Readership: All those interested in the history of ancient Egypt and Mesopotamia, ancient archaeology, the birth of human civilization, and the relationship between Europe and the Middle East over the centuries
David Wengrow, Reader in Comparative Archaeology, Institute of Archaeology, University College London
Dr. David Wengrow is Reader in Comparative Archaeology at the Institute of Archaeology, University College London. He trained in archaeology and anthropology at the University of Oxford, and has conducted fieldwork in both Africa and the Middle East. His research explores early cultural transformations across the boundaries of Asia, Africa, and Europe, including the emergence of the first farming societies, states, and systems of writing. He has also written on the history of archaeological thought and
the role of the remote past in shaping modern political identities. His past appointments include Junior Research Fellow at Christ Church, Oxford, and Frankfort Fellow in Near Eastern Art and Archaeology at the Warburg Institute, London.
"Convincingly concludes that the parallel development of Mesopotamia and Egypt demonstrates the deep attachment of human societies to the concepts they live by, and the inequalities they are prepared to endure in order to preserve those guiding principles." - Nature
"What Makes Civilization? is well written for a student or educated lay-person audience...when the past is being employed to understand the present or predict the future of human societies, archaeologists must be part of the discussion." - Current Anthropology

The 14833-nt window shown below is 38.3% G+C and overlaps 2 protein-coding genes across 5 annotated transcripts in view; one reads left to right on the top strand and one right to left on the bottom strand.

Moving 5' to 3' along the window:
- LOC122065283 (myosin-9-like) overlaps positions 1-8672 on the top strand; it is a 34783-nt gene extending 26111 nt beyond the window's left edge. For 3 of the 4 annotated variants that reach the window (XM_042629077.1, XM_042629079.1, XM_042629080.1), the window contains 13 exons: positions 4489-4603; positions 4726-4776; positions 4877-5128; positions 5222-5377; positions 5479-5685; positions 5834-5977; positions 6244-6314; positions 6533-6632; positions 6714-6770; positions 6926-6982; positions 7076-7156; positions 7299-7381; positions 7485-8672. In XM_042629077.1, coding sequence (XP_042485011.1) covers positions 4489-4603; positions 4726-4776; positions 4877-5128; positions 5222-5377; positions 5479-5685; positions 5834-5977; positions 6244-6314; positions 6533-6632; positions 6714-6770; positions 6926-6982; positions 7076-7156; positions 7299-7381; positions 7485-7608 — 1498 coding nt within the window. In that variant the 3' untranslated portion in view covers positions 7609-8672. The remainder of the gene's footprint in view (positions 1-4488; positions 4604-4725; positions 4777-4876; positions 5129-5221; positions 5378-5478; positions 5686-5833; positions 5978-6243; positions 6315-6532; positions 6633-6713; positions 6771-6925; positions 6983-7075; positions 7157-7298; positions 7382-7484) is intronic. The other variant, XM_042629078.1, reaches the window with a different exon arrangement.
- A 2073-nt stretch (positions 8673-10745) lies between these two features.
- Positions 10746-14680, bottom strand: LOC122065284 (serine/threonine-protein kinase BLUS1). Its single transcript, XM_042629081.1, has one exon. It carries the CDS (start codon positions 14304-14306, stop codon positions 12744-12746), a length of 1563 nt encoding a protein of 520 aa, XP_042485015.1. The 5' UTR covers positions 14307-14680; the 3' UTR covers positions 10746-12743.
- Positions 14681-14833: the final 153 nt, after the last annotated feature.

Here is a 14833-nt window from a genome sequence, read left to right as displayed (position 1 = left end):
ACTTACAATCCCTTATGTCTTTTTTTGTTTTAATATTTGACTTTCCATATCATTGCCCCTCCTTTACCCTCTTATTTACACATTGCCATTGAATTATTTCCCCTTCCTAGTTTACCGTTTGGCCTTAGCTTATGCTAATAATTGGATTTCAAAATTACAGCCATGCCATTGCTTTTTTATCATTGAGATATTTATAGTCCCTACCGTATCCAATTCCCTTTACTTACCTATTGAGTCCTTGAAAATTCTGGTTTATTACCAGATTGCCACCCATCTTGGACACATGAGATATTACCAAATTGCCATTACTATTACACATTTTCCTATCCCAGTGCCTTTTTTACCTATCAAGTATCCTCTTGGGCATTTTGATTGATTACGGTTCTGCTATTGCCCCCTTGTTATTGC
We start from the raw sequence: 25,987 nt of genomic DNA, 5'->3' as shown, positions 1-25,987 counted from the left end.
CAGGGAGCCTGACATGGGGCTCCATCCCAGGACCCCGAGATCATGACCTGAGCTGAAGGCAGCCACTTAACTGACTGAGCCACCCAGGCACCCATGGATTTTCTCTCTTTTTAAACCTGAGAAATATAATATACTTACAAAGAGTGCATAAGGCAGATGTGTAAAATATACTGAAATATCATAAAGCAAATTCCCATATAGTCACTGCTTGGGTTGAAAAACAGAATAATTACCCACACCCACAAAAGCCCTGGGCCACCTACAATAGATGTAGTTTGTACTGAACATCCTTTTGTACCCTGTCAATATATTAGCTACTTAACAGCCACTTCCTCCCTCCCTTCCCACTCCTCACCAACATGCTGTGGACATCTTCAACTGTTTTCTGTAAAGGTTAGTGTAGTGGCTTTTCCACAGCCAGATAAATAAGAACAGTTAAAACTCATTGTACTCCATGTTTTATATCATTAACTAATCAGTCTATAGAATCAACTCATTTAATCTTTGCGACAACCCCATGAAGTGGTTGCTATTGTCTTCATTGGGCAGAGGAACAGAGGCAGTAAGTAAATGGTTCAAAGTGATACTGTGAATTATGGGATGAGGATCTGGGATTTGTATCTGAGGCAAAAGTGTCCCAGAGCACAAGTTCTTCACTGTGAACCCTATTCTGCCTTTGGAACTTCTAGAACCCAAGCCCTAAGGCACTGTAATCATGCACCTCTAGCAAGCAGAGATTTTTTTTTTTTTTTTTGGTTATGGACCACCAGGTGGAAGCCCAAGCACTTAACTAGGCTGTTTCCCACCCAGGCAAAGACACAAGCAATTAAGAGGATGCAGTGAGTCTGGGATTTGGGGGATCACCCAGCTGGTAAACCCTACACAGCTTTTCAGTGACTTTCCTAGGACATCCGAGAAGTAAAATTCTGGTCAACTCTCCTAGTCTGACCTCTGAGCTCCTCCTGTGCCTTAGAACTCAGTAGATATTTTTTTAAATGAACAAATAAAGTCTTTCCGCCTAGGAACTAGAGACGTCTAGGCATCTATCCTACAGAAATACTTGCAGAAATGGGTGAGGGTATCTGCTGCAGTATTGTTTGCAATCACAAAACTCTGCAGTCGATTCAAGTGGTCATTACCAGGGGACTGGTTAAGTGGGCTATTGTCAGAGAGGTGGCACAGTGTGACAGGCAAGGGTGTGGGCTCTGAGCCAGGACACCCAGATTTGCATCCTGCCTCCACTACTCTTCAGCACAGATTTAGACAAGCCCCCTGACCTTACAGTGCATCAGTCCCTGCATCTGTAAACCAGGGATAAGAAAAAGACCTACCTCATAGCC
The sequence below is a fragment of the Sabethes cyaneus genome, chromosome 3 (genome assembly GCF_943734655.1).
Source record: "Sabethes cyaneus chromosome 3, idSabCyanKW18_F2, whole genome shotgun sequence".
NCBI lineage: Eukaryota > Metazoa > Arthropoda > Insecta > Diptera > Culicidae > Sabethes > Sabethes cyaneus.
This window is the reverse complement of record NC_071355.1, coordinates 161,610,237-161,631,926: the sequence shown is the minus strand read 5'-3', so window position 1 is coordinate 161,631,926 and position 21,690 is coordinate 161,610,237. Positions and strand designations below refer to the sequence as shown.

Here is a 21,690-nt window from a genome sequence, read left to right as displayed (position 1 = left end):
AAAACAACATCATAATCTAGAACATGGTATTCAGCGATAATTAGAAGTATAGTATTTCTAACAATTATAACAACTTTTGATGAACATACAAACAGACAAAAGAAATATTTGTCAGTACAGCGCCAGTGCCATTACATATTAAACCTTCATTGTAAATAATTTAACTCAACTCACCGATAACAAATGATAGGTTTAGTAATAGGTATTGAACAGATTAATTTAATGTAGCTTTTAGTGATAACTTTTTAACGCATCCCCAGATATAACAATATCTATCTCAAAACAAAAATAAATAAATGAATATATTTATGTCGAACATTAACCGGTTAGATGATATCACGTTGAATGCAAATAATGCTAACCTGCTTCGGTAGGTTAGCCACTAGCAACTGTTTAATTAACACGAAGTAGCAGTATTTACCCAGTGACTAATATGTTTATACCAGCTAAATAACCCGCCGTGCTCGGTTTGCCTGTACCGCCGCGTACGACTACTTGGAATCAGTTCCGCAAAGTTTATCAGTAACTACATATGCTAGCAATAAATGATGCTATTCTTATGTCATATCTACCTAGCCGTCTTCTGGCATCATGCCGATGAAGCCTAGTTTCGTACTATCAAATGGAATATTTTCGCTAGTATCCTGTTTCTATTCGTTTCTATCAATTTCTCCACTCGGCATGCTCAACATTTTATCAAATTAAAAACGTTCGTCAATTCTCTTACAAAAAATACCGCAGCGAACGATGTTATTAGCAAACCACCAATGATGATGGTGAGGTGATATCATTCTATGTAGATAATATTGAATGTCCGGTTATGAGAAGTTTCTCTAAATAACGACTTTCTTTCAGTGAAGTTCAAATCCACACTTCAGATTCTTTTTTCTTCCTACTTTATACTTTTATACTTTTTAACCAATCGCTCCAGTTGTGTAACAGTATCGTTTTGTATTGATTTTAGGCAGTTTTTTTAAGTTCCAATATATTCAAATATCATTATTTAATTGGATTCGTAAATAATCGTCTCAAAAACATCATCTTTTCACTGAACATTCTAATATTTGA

"This book promises a lot and delivers even more...It guides readers into the heart
of the sources of civilization." - Journal of the Royal Anthropological Institute
"Provocative....stimulating...occasionally infuriating." - Steven Snape, History Today
"A book that readers will certainly find stimulating." - History Today
"Lively and insightful work." - Geoff Ward, Western Daily Press
Preface and Acknowledgements
Introduction: a clash of civilizations?
Part One: The Cauldron of Civilization
1: Camouflaged Borrowings
2: On the Trail of Blue-Haired Gods
3: Neolithic Worlds
4: The (First) Global Village
5: Origin of Cities
6: From the Ganges to the Danube: the Bronze Age
7: Cosmology and Commerce
8: The Labours of Kingship
Part Two: Forgetting the Old Regime
9: Enlightenment from a Dark Source
10: Ruined Regimes: Egypt at the Revolution
Conclusion: what makes civilization?
'What Makes Civilization?' - Read about this title on the OUPblog.